Wonders, Marvels, and Monsters in Early Modern Culture

Wonders, Marvels, and Monsters in Early Modern Culture

Wonders, Marvels, and Monsters in Early Modern Culture

Wonders, Marvels, and Monsters in Early Modern Culture

Synopsis

""The marvelous follows us always" - or so the Italian philosopher Francesco Patrizi asserted in 1587. The essays in this book collectively make the case that this assertion could be an epigraph for the Renaissance. For Wonder was a concept absolutely central to the early modern period. Encompassing both inquiry and astonishment, "wonder" indeed followed the Renaissance everywhere - into redefinitions of the mind, the body, art, literature, the known world. Often called the age of discovery, the Renaissance should also be seen as the age of the marvelous. However, defining just what la maraviglia would have meant for Patrizi and his age is no small task. This volume, then, seeks to explore early modern views of wonder and the marvelous by revealing the complexity of la maraviglia in the Renaissance." Title Summary field provided by Blackwell North America, Inc. All Rights Reserved

Excerpt

Peter G. Platt

THE ITALIAN PHILOSOPHER AND LITERARY THEORIST FRANCESCO PATRIZI boldly asserted in 1587 that “[la] maraviglia sempre ci accompagna”—the marvelous follows us always. But I would offer Patrizi's assertion as a virtual epigraph for the Renaissance, an age in which wonder was an absolutely central concept. Encompassing both inquiry and astonishment, wonder indeed followed the early modern period everywhere—into redefinitions of the mind, the body, art, literature, the known world. Often called the age of discovery, the Renaissance should also be seen as the age of the marvelous.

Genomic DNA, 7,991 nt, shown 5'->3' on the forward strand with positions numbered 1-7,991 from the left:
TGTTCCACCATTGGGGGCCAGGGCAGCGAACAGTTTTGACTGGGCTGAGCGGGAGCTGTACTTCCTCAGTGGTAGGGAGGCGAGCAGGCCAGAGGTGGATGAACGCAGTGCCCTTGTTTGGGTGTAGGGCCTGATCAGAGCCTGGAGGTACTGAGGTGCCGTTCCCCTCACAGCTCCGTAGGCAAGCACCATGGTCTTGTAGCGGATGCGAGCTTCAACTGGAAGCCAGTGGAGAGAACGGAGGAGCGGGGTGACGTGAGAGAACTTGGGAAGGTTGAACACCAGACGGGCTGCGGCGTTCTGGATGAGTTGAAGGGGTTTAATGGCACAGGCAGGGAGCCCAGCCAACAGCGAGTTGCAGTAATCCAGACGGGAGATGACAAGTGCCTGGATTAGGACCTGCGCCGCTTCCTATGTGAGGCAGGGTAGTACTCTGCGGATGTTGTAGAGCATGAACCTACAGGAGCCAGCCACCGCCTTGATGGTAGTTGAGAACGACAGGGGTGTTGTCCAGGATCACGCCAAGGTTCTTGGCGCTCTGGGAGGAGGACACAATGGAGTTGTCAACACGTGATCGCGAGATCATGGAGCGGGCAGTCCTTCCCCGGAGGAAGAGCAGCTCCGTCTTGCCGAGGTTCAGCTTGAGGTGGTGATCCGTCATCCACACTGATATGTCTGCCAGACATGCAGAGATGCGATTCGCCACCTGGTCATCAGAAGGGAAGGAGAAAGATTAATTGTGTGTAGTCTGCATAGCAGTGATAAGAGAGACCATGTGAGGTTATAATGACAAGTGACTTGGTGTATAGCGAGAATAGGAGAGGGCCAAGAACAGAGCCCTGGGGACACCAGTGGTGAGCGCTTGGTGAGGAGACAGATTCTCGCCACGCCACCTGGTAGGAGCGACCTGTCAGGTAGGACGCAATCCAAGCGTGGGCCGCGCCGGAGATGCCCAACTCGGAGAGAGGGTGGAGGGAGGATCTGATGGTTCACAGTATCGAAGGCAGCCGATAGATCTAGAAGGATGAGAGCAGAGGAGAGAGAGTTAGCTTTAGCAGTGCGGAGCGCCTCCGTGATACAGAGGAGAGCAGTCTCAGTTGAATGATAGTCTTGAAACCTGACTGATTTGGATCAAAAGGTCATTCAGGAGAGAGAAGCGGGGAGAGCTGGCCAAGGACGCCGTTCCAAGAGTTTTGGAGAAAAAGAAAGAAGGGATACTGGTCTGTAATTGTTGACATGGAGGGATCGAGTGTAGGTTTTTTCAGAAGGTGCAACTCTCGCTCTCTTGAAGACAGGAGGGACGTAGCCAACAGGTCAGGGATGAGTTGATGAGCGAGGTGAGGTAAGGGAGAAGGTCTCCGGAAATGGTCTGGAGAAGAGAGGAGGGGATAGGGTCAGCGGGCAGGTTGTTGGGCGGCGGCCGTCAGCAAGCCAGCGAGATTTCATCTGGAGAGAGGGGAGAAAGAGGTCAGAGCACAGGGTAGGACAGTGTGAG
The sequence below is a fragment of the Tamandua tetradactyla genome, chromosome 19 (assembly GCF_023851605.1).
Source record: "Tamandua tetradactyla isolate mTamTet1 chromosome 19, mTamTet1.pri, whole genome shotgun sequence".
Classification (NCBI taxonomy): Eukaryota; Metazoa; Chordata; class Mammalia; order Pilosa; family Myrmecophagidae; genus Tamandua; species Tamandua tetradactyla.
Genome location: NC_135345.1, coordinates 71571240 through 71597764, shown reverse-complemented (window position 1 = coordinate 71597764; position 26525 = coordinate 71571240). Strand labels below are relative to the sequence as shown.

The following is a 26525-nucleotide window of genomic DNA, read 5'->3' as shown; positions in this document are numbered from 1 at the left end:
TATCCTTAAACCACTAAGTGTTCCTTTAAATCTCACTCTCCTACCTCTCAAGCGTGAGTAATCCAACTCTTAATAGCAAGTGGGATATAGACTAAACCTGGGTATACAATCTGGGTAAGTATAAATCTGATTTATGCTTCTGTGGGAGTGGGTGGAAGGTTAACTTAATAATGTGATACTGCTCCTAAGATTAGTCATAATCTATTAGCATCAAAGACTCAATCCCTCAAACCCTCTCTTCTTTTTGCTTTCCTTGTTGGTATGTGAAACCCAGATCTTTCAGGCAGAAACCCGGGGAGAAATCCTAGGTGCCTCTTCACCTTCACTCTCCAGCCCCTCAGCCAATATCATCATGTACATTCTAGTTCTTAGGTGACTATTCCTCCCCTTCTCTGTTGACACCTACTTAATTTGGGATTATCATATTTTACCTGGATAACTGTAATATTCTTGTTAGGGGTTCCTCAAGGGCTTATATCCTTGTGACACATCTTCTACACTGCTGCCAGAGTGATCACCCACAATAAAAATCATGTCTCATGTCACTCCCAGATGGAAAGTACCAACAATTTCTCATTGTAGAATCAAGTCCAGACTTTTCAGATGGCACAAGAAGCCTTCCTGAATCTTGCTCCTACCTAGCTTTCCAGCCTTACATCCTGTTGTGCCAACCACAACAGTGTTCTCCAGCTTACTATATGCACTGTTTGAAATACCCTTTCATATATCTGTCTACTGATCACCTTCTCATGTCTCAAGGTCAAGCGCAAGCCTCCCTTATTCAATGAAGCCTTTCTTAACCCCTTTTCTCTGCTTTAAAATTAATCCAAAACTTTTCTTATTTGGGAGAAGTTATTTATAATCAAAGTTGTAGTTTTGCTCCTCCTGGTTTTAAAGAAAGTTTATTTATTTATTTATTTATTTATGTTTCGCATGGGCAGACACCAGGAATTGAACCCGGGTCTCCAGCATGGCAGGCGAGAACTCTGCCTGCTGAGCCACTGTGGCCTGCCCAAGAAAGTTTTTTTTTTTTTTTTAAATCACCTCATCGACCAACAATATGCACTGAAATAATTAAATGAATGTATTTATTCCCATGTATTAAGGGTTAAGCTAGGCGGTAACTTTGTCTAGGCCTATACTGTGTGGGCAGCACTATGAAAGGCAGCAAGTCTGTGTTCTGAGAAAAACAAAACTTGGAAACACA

To define just what la maraviglia would have meant for Patrizi and his age is no easy task, however. Until recently, most twentieth-century critical treatments envisioned wonder as most Renaissance critics did, in terms derived mainly from Aristotle's Metaphysics and Poetics: wonder is generated by a difficult problem and is dissipated by a solution to that problem, and wonder is a necessary component in poetry—provided that marvelous moments occur, as Aristotle says regarding the events in a tragedy, both “unexpectedly and at the same time in consequence of one another.” This concept of Renaissance wonder—held both by commentators within the Renaissance and by late-twentieth-century critics of the period—is summarized in a statement by J. V. Cunningham: “[Wondrous events] astonish the spectator so that he stands for the moment stone-still, but at the same time they demand explanation, and with this explanation his emotion subsides and order prevails, as on the stage at the close of the play order prevails in the state.”

Yet, as I have argued elsewhere, another tradition of the marvelous existed in the Renaissance—one that runs counter to the predominant Aristotelian view. Instead of emphasizing the containment of wonder, this other approach focuses on the power of wonder as an elemental factor in pushing forward the frontiers of intellectual and aesthetic experience. In this vision, wonder is ongoing and its own end; what diminishes is not wonder but the desire—indeed, the capacity—to bring reason to bear upon it. This notion of the marvelous as a challenge to, rather than ultimately an affirmation of, epistemological certainties and aesthetic wholeness has recently received attention in several important books and essays. While pinning down the . . .

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